Redfin, one of the nation’s top brokerages, performed better than expected, adding market share and increasing online search volume, and Compass saw revenue jump 25 percent year-over-year, reducing losses and attracting more agents, and becoming the top brokerage by sales volume.
Most of that record-setting quarterly performance happened before rates started to rise, inflation got worse, and a sentiment shift truly took hold.
By late May, amid growing concerns about falling home sales, Redfin’s stock had fallen 73 percent over the last 6 months, and Compass was down about 40 percent.
Now, agents across the country are seeing signs of a slowdown, especially outside of the Sun Belt; a second-quarter RealTrends survey found 42 percent of brokers expecting sales to be down over the next three months. The Real Estate Board of New York’s most recent Broker Confidence Index score, in a third-straight quarter of declining optimism, found residential agent sentiment sinking, even compared with office brokers hawking desolate central business districts.
Ryan Schneider, Anywhere’s CEO, told CNBC in early May that rising rates are a “headwind” for the industry, but people are still buying; during a May 12 interview for the firm’s Investor Day event, he went into more detail, noting that any slowdown will affect the firm “across the board,” and that the sector most impacted is sub-$500,000 homes, with first-time buyers struggling and listings declining.
“If Millennials don’t have the down payment savings — and our survey data shows most of them don’t, the median amount saved is zero — with rents increasing it gets harder and harder to save that money,” said Chris Salviati, an economist at Apartment List. The rent increase nationally has been 17 percent, and in some markets, has topped out around 30 percent.
Carrie McCormick, whose firm specializes in luxury Chicago real estate, said the shift happened seemingly overnight. Buyer fatigue was obvious: homes going under contract haven’t had as many multiple offers, the offers aren’t nearly as aggressive, and the lines and excitement at open houses weren’t there anymore.
“I have clients who say they don’t want to look around anymore, their buying power is way down,” said Colin Stok, a Denver agent. His boss Kelly Moye, who has seen showings for houses on the market shrink after Easter weekend, said she expects a very different second half of the year, telling writers of a local real estate report that, “they say you only know when the downturn comes right after it happened.”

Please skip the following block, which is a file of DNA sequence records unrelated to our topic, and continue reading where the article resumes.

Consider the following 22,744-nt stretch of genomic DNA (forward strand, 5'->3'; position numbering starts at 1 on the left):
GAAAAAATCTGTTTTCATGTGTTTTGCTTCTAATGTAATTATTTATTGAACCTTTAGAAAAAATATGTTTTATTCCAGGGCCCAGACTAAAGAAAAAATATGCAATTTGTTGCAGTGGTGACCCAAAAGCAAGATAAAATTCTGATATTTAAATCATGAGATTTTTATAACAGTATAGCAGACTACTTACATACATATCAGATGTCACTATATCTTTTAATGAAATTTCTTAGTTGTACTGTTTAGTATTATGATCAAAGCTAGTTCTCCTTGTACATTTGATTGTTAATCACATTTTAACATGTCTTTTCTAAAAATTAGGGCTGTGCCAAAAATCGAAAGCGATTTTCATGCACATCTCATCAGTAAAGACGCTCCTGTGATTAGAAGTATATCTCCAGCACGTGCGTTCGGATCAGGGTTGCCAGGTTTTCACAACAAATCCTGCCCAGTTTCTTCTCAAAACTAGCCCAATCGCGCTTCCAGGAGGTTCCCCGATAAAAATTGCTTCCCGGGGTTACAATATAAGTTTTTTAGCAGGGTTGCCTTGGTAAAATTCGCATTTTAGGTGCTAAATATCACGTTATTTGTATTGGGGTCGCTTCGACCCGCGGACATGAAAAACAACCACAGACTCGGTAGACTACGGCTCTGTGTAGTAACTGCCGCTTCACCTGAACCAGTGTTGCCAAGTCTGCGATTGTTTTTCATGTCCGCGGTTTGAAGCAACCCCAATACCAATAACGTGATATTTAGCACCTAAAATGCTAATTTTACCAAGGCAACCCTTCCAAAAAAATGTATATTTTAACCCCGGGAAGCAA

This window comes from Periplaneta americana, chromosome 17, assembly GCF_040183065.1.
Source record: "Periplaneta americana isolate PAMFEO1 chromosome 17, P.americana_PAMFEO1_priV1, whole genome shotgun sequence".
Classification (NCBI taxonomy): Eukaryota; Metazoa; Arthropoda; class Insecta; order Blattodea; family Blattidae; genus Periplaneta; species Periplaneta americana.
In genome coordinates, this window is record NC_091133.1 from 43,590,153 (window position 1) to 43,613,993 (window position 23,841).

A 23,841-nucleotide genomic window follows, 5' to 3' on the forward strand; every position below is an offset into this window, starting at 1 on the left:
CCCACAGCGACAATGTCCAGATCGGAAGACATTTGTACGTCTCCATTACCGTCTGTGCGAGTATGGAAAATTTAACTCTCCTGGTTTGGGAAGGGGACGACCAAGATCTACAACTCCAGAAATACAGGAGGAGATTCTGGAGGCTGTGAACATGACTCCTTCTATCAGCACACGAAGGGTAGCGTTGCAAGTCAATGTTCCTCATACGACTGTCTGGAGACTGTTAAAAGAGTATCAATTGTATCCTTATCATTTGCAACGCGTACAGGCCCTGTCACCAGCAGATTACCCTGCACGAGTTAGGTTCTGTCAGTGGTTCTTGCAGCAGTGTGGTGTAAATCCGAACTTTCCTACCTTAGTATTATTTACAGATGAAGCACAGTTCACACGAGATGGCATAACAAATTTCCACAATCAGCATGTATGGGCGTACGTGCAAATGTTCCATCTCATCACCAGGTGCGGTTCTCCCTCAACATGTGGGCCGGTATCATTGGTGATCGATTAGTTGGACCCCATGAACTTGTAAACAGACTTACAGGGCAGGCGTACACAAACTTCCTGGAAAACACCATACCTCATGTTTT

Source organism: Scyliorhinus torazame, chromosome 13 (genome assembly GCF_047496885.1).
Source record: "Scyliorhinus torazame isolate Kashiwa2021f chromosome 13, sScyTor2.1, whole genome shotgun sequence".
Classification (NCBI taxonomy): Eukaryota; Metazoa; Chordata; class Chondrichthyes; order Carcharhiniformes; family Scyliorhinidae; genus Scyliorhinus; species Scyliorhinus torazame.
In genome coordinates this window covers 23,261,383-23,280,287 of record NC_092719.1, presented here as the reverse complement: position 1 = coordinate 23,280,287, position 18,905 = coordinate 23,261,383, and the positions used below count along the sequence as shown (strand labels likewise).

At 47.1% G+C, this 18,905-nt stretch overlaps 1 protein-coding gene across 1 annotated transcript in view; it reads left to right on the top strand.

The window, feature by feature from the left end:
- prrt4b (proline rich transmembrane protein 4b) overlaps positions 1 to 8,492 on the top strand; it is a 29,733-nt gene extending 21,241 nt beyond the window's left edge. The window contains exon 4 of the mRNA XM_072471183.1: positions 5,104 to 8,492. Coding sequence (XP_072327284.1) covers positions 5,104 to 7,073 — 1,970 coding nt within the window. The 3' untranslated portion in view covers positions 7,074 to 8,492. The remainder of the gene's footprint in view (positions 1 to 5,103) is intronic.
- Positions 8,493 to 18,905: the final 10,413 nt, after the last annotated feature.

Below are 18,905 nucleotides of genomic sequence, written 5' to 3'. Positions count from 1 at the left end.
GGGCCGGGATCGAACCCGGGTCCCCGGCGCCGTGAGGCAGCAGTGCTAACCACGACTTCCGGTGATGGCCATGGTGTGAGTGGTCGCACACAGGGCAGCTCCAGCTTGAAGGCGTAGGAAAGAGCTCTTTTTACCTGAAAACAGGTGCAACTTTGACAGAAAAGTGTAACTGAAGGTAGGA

The slowdown means brokerages will be faced with falling sales at a time when their workforces have been inflated. The National Association of Realtors hit a record of nearly 1.6 million members in 2021, up from 1.4 million at the end of 2019. McCormick believes this will lead to a weeding out of brokers later this year because “a lot of people jumped in thinking the market was always hot and easy.”
Stok said he’s planning to ride it out. “I’m leaning more on the leasing side of the real estate now,’’ he said. “Lots of people just aren’t wanting to buy.”
The brokerage industry has adopted a wait-and-see attitude, says Adam Ducker, CEO of consultancy RCLCO. “It’s almost surprising that it’s not worse,” he said. “The sentiment is, ‘let’s be careful, let’s keep our fingers on the pulse. If we need to pivot our strategy, don’t do it now, it’s too uncertain.’”
The wild pricing gains that fueled so much broker revenue came after decades of underbuilding and the largest generation in history, the millennials, entering prime homebuying ages without the resources to compete.
The nation is short 5.8 million homes, said Realtor.com Chief Economist Danielle Hale; that’s more than five years of building at a fast pace, without the natural attrition of units over time. Experts surveyed by Zillow agreed that even with a slight boost in inventory in March, it would take until fall 2024 for depleted inventory to hit pre-pandemic levels.
Sitting on capital
That shortage has been pushing prices higher as buyers with the cash or access to cheap mortgages compete for a dwindling inventory, especially at the high end. Home sales have decreased every month this year, according to the Census Bureau.